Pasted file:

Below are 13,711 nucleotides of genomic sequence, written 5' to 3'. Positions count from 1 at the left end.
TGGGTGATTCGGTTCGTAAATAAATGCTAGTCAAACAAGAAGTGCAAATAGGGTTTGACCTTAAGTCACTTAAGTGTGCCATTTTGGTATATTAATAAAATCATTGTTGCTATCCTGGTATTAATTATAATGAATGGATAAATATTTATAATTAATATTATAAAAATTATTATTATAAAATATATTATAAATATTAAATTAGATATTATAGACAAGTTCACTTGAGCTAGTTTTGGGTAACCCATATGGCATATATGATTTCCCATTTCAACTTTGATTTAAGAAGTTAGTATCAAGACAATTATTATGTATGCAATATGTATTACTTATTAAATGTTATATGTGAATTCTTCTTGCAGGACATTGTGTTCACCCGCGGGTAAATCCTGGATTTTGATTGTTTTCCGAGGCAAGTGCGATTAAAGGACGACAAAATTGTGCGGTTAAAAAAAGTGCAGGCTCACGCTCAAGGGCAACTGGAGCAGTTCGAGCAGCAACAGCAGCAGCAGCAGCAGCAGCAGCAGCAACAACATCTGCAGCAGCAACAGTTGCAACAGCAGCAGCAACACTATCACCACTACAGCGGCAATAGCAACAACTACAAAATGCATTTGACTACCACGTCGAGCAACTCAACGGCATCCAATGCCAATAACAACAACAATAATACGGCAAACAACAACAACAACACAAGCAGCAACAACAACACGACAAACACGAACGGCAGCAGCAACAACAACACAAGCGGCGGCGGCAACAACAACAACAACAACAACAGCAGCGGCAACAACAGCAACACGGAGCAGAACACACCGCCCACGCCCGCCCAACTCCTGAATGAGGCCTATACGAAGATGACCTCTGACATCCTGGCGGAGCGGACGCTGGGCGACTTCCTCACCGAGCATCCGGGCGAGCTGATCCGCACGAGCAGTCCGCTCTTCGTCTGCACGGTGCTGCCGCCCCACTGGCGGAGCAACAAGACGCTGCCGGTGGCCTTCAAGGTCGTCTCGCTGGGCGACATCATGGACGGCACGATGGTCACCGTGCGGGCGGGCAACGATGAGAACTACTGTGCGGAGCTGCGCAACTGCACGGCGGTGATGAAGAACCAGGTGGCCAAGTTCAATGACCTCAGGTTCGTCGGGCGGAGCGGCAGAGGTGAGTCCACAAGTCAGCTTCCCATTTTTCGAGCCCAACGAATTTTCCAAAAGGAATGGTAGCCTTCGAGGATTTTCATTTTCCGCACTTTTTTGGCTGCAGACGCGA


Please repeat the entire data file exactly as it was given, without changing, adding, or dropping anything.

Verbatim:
Below are 13,711 nucleotides of genomic sequence, written 5' to 3'. Positions count from 1 at the left end.
TGGGTGATTCGGTTCGTAAATAAATGCTAGTCAAACAAGAAGTGCAAATAGGGTTTGACCTTAAGTCACTTAAGTGTGCCATTTTGGTATATTAATAAAATCATTGTTGCTATCCTGGTATTAATTATAATGAATGGATAAATATTTATAATTAATATTATAAAAATTATTATTATAAAATATATTATAAATATTAAATTAGATATTATAGACAAGTTCACTTGAGCTAGTTTTGGGTAACCCATATGGCATATATGATTTCCCATTTCAACTTTGATTTAAGAAGTTAGTATCAAGACAATTATTATGTATGCAATATGTATTACTTATTAAATGTTATATGTGAATTCTTCTTGCAGGACATTGTGTTCACCCGCGGGTAAATCCTGGATTTTGATTGTTTTCCGAGGCAAGTGCGATTAAAGGACGACAAAATTGTGCGGTTAAAAAAAGTGCAGGCTCACGCTCAAGGGCAACTGGAGCAGTTCGAGCAGCAACAGCAGCAGCAGCAGCAGCAGCAGCAGCAACAACATCTGCAGCAGCAACAGTTGCAACAGCAGCAGCAACACTATCACCACTACAGCGGCAATAGCAACAACTACAAAATGCATTTGACTACCACGTCGAGCAACTCAACGGCATCCAATGCCAATAACAACAACAATAATACGGCAAACAACAACAACAACACAAGCAGCAACAACAACACGACAAACACGAACGGCAGCAGCAACAACAACACAAGCGGCGGCGGCAACAACAACAACAACAACAACAGCAGCGGCAACAACAGCAACACGGAGCAGAACACACCGCCCACGCCCGCCCAACTCCTGAATGAGGCCTATACGAAGATGACCTCTGACATCCTGGCGGAGCGGACGCTGGGCGACTTCCTCACCGAGCATCCGGGCGAGCTGATCCGCACGAGCAGTCCGCTCTTCGTCTGCACGGTGCTGCCGCCCCACTGGCGGAGCAACAAGACGCTGCCGGTGGCCTTCAAGGTCGTCTCGCTGGGCGACATCATGGACGGCACGATGGTCACCGTGCGGGCGGGCAACGATGAGAACTACTGTGCGGAGCTGCGCAACTGCACGGCGGTGATGAAGAACCAGGTGGCCAAGTTCAATGACCTCAGGTTCGTCGGGCGGAGCGGCAGAGGTGAGTCCACAAGTCAGCTTCCCATTTTTCGAGCCCAACGAATTTTCCAAAAGGAATGGTAGCCTTCGAGGATTTTCATTTTCCGCACTTTTTTGGCTGCAGACGCGA